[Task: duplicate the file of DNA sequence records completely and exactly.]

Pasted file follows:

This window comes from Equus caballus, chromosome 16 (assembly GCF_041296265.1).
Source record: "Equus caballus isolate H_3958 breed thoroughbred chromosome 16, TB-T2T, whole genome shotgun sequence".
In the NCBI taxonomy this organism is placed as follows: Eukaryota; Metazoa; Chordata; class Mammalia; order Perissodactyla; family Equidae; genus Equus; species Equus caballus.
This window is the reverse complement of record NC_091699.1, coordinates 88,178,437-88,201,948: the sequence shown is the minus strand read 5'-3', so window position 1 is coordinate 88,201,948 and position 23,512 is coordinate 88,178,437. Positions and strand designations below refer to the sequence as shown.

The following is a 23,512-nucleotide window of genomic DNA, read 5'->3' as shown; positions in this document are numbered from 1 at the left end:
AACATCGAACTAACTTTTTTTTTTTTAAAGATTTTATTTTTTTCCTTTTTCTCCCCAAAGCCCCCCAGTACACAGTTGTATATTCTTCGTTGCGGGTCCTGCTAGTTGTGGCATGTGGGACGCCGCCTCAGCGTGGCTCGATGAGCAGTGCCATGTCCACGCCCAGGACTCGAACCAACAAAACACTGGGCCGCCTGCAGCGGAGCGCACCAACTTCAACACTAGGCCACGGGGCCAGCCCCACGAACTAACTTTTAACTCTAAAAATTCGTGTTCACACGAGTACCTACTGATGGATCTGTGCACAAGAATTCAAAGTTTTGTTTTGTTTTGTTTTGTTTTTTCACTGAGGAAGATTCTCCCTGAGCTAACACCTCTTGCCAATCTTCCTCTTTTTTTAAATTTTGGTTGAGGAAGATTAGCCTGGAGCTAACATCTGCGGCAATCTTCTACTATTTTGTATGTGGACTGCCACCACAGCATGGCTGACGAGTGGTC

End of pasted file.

This window comes from Equus caballus, chromosome 16 (assembly GCF_041296265.1).
Source record: "Equus caballus isolate H_3958 breed thoroughbred chromosome 16, TB-T2T, whole genome shotgun sequence".
In the NCBI taxonomy this organism is placed as follows: Eukaryota; Metazoa; Chordata; class Mammalia; order Perissodactyla; family Equidae; genus Equus; species Equus caballus.
This window is the reverse complement of record NC_091699.1, coordinates 88,178,437-88,201,948: the sequence shown is the minus strand read 5'-3', so window position 1 is coordinate 88,201,948 and position 23,512 is coordinate 88,178,437. Positions and strand designations below refer to the sequence as shown.

The following is a 23,512-nucleotide window of genomic DNA, read 5'->3' as shown; positions in this document are numbered from 1 at the left end:
AACATCGAACTAACTTTTTTTTTTTTAAAGATTTTATTTTTTTCCTTTTTCTCCCCAAAGCCCCCCAGTACACAGTTGTATATTCTTCGTTGCGGGTCCTGCTAGTTGTGGCATGTGGGACGCCGCCTCAGCGTGGCTCGATGAGCAGTGCCATGTCCACGCCCAGGACTCGAACCAACAAAACACTGGGCCGCCTGCAGCGGAGCGCACCAACTTCAACACTAGGCCACGGGGCCAGCCCCACGAACTAACTTTTAACTCTAAAAATTCGTGTTCACACGAGTACCTACTGATGGATCTGTGCACAAGAATTCAAAGTTTTGTTTTGTTTTGTTTTGTTTTTTCACTGAGGAAGATTCTCCCTGAGCTAACACCTCTTGCCAATCTTCCTCTTTTTTTAAATTTTGGTTGAGGAAGATTAGCCTGGAGCTAACATCTGCGGCAATCTTCTACTATTTTGTATGTGGACTGCCACCACAGCATGGCTGACGAGTGGTC